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Find out how to be more productive at work or at home and get the ability to spend your time where it matters.
I think you know this – you get a bill in your mailbox and you take it with you to your computer, turn it on, load the banking site, log into it and pay the bill. Five minutes after you took the bill from the mailbox it’s paid. Same thing the next day.
Does this sound familiar to you?
Wouldn’t it be nice to spend less time in a week on chores like this and still get the same amount done? There certainly is a way to do so. It’s called “batching”.
What is batching?
Batching describes the way of gathering tasks of the same nature and do them all together.
Every factory does that, they produce 1.000 cars of model X and set up the production line for model Y afterward to hit their goal of 1.000 cars of both models.
They could be doing it differently though, like switching after every 10 cars. But setting up the facility costs time and money. Your life isn’t so much different. Hell, you even do this when you go shopping for groceries, or do you buy lemons today and water tomorrow? No – you do everything in one trip!
The first thing I did when I started batching: create an entry in my todoist for everything I want to batch. To see my complete todoist setup, have a look at this post. Here are two examples.
Example 1: Finance
Before batching: I checked my finance around 3 times a week for 15 minutes – a total of 12 times a month. That’s 180 minutes per month or 36 hours per year. I reconciled my accounts in YNAB and filled in my financial planning file. Learn more about budgeting or my YNAB setup.
After batching: I do it once every two weeks, which adds up to 30 minutes a month or 6 hours a year – a total reduction of 30 hours.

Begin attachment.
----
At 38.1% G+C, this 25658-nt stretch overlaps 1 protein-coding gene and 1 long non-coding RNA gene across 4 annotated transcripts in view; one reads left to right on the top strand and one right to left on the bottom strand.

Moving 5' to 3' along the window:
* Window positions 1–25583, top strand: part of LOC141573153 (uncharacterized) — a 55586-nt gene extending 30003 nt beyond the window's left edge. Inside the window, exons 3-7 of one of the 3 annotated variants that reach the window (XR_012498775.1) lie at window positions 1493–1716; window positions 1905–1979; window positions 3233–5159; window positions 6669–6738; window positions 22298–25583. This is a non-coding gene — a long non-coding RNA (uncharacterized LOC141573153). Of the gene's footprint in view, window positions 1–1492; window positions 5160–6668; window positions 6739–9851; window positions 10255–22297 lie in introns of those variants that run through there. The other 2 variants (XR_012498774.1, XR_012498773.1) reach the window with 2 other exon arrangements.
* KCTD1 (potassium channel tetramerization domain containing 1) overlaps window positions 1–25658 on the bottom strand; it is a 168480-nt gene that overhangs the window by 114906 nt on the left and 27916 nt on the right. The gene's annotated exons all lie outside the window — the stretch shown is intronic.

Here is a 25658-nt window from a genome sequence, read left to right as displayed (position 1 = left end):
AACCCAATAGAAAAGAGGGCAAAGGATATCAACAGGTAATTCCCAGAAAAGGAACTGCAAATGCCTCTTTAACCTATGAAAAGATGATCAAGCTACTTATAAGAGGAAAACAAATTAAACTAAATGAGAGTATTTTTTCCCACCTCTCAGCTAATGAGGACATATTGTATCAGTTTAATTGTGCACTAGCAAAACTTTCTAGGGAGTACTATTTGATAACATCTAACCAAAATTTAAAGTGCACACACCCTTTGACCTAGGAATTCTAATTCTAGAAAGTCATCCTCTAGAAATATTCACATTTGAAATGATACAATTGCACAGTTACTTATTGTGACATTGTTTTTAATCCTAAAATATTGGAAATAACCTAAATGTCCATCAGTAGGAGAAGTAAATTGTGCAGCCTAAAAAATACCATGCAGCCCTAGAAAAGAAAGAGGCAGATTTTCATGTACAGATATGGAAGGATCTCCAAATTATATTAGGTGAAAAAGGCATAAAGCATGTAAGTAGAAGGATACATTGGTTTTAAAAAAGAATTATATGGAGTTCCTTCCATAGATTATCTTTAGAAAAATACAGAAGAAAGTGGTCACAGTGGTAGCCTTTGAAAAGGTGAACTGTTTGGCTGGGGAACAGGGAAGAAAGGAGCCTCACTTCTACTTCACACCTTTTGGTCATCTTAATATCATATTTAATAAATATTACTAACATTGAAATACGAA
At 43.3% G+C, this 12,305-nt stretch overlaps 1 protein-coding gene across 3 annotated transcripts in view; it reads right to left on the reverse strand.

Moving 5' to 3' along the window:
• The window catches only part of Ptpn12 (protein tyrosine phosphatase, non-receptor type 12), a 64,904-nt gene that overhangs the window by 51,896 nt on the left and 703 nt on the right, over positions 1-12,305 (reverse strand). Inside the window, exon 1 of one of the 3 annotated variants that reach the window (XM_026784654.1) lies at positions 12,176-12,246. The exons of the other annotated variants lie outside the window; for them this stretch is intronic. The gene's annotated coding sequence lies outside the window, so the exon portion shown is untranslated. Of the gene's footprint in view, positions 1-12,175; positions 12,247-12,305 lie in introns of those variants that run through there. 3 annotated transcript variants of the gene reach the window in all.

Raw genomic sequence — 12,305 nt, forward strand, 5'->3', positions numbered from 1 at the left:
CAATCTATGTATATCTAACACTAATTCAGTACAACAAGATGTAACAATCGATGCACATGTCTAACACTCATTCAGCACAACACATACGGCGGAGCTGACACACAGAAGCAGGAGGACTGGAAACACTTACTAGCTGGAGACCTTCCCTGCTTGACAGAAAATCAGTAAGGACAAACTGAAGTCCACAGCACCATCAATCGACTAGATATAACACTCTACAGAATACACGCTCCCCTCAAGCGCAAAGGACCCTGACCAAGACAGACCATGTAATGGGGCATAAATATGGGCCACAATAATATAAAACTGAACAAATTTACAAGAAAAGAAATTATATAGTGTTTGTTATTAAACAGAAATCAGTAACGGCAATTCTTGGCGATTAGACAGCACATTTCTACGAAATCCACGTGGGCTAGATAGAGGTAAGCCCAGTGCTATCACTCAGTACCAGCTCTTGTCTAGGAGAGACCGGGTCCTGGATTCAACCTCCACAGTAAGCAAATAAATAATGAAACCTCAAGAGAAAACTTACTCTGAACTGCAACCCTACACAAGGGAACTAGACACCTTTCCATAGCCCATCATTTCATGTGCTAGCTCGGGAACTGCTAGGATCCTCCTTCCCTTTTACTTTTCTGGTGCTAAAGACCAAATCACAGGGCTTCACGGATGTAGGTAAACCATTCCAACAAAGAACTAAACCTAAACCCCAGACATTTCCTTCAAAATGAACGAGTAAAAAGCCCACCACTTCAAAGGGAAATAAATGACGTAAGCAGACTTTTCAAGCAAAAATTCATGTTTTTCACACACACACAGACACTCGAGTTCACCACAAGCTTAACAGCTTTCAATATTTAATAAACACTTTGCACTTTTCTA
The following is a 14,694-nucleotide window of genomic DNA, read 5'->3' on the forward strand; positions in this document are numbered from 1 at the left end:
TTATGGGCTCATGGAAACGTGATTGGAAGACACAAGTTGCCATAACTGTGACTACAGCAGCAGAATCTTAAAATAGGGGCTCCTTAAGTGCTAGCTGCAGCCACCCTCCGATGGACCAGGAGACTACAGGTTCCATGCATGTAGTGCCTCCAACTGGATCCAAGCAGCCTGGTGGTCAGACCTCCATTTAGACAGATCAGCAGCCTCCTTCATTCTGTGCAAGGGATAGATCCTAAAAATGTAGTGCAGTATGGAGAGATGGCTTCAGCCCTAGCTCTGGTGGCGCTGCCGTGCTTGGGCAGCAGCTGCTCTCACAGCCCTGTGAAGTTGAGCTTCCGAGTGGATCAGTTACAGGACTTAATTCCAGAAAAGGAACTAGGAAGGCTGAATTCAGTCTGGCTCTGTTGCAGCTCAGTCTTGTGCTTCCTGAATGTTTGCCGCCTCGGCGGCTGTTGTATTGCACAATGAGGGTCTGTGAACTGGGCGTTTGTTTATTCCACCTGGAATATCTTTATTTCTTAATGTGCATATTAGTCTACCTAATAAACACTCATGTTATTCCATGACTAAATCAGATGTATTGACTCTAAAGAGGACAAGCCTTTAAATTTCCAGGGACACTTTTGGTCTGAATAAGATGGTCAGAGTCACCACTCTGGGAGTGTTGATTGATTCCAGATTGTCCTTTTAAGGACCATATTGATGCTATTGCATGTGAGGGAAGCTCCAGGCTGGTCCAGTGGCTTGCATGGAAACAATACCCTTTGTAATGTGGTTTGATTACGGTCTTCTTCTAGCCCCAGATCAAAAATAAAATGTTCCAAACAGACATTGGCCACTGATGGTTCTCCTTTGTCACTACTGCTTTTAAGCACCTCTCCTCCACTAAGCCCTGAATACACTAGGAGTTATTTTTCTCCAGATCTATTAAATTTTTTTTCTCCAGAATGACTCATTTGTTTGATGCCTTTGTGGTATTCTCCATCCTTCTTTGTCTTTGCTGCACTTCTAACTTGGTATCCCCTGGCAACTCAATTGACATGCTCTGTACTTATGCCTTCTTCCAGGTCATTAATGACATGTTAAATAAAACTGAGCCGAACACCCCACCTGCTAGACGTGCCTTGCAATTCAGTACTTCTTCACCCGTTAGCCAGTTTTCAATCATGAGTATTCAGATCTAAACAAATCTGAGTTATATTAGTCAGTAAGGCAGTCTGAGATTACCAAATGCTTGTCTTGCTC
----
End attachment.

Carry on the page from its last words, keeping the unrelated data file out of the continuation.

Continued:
Example 2: e-Mail
Before batching: As soon as an email came into my inbox. It could be spam, could be something interesting – but I had to take out my phone read through it, decide whether I can delete it, or have to answer it. Answering right away isn’t always possible, so I rescheduled.
After batching: I check my emails three times a day. 8 a.m. 12 p.m. and 4 p.m.
I cannot say how much it saves me but it’s plenty of time. And another good thing is, I can allocate my time how I want. There is no outer force (the email sender) who dictates that I have to work on his email right now! If it’s urgent and I don’t respond right away, they can still call me.
Find out what you can put off for a while
To do this for yourself, find tasks you repeatedly do and which of these are of the same nature. Put them on a list, ask yourself how long can you go without doing them.
Now set yourself a recurring task in your to-do app (Wait, you don’t use one? Click here and learn how to setup todoist for optimal productivity.) and only do these tasks on the given days.
- Stop doing tasks one by one and as they occur. Try to batch them!
- Don’t let other people dictate your day – you are the owner of your time.
I hope you could learn something from this post and it made your life a little bit simpler – let me know! You can find more productivity-related posts on the right-hand side or by clicking HERE.
As always, I would be happy to hear some feedback on this post.